Engaging Prospects: Two Vital Elements to Dropping Resistance

You pick up the phone, the decision maker is on the line, countless letters and attempts have been made to get to this point, your great benefit line comes out, response; “not interested, click”.

Want to be able to “engage” customers with out creating resistance? Here are 2 vital elements everyone needs to be influential and persuasive.

Now it does not matter if we are using the phone, walking in cold or in a retail setting. We need to avoid adding any additional resistance in the other persons mind. There is this avoidance of “sales people” in 80% of our population including other sales people. This is mainly because of product pushing, “I don’t want to be sold something”.

Here is the key; do I understand what the other person really wants? Do I have an idea of how to talk in their “language”? Can I ask a question that will drop resistance and engage them in conversation?

It has been proven time and time again that shoving your product in front of someone will create resistance to you and your product. Review the first and second key from the last article (4 Keys to Selling), your customer buys the “results” of your product/service/idea because it fixes, fills or satisfies their perceived needs or wants. This means your product/service/idea is just a means to and end, not the main issue.

1. Our first action is to take the time and determine just what is it that our product/service/idea does for the other person. Determine what the real results are from using your product/service/idea. Here are some examples.

A business owner might be looking for more time, better productivity, reducing hassle in some area, freeing up capital for something else.

A young mother with 3 toddlers might be looking for best value, more time, better direction, safety, even just a listening ear.

A plant manager might be looking for ways to get better compliance, reduce down time and get his numbers up, keeping his boss off his back.

Think of your past and current customers, what is it your product/service/idea did for them? What did it reduce, take away, eliminate or create? Also keep in mind that people have a tendency to avoid loss more than obtain gain. This means if you can provide a better “today”, it generally has more power than a better “tomorrow”.

In a recent training program we worked with a real conflict situation a participant was involved with. We ended up with over 50 “what’s in it for the other party” points that could be used to engage the other party in a positive way! It took 5 minutes!

2. Second you want to “engage” your prospect or customer in a positive way. The best way is to develop questions that can “engage” rather than repel.

Before we start, we have to understand what results your product can potentially provide for your customer. Here are some examples.

Office equipment: Reduce work load, eliminate paper, eliminate errors, streamline process, reduce labor expense, free up time, create in-house opportunities, and eliminate daily frustrations.

Real Estate Agent: Eliminate wasted time, reduce the stress of selling/buying, assure legalities are covered, target the market, professional image, experienced input, negotiations services, and eliminate the hassles.

Now there are many more and I suggest you create at least 20 for your product. Here is a hint, list the facts about your product, then all the benefits related to that fact and then ask, “What are the results to my customer/other party because of these benefits”.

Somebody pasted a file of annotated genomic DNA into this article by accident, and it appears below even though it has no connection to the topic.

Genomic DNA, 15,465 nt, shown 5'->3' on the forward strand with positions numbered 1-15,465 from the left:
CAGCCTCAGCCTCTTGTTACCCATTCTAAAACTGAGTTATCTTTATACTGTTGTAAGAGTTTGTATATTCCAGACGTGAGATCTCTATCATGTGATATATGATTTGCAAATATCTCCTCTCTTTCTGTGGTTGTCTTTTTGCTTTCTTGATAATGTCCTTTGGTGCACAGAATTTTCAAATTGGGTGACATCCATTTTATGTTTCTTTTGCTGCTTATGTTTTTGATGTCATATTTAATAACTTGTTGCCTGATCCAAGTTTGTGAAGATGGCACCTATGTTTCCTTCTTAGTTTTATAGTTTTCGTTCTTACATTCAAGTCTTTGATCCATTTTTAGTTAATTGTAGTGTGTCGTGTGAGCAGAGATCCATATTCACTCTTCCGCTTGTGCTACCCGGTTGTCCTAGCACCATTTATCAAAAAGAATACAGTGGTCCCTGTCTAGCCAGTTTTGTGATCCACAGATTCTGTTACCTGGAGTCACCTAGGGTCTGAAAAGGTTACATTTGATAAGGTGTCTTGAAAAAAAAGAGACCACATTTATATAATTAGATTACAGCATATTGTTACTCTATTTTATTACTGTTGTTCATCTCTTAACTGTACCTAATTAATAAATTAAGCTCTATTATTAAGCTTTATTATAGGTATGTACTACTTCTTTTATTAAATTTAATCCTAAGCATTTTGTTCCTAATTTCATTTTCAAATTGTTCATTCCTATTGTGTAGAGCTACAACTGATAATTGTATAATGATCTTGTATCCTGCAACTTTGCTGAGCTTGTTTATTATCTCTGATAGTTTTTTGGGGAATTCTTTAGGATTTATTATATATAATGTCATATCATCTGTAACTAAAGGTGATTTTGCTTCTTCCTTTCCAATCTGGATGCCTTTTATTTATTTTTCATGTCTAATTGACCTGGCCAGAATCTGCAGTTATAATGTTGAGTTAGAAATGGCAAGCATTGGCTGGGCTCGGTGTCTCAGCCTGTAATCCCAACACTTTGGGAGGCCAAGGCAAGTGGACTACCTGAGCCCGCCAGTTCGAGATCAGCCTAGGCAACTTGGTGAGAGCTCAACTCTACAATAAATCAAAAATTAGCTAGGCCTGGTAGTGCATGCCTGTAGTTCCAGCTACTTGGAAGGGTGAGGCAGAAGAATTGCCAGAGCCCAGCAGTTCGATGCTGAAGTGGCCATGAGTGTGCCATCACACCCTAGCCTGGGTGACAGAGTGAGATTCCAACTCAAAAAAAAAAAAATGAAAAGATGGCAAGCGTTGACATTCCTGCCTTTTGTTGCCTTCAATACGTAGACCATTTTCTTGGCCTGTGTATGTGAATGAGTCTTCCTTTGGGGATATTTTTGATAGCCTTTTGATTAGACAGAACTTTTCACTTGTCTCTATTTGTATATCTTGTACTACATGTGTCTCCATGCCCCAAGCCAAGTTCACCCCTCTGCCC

Let’s now apply these to questions that “engage” our customers. We want to use “open” type questions that get people talking. If we don not have them talking we have only partial engagement. Open questions use what, why, how in their structure.
“Mr. Jones, what effect would a reduced work load have on your staff?”
“If you could eliminate both paper and errors in your current procedures, what would happen for you?”
“Just suppose the frustrations you face on a daily basis were gone, how would it change things for you?”

Now put yourself in the customer’s shoes, how would you react to the previous questions versus this?
“We sell copiers and office machines of the highest quality with excellent service, when could we meet to determine your needs?”

How many words are in this question that create resistance or could be rejected by the customer? Compare that to the three questions above, which ones “engage” and which question repels.

Now if your customer is a “D-I”* type you usually can ask for appointments or get quickly to the point. If you have an “S-C”* type they may want more info which you can give in the form of a quick example of another application you have done, not a litany of your products facts and benefits.

This has proven to be a much more viable way to engage customers and people in general than talking about your “stuff”. People are concerned about their issues and problems, not your product or you. Engage them by asking about what a “result” might do to their concerns and issues. You will find them much more open and willing to talk.

One of our participants in the Internet Technologies asked only one of these type questions and 20 minutes later closed on a million dollar deal! Just one question! The customer did all the talking and sold themselves. The power of engagement!

For more on building these skills and thinking patterns, check out the Influence and Persuasion Program and Reverse Engineered Sales at our web site www.hgoergerassoc.com
* DISC Behavior Patterns, ask us about how this can help you sell, manage and engage people.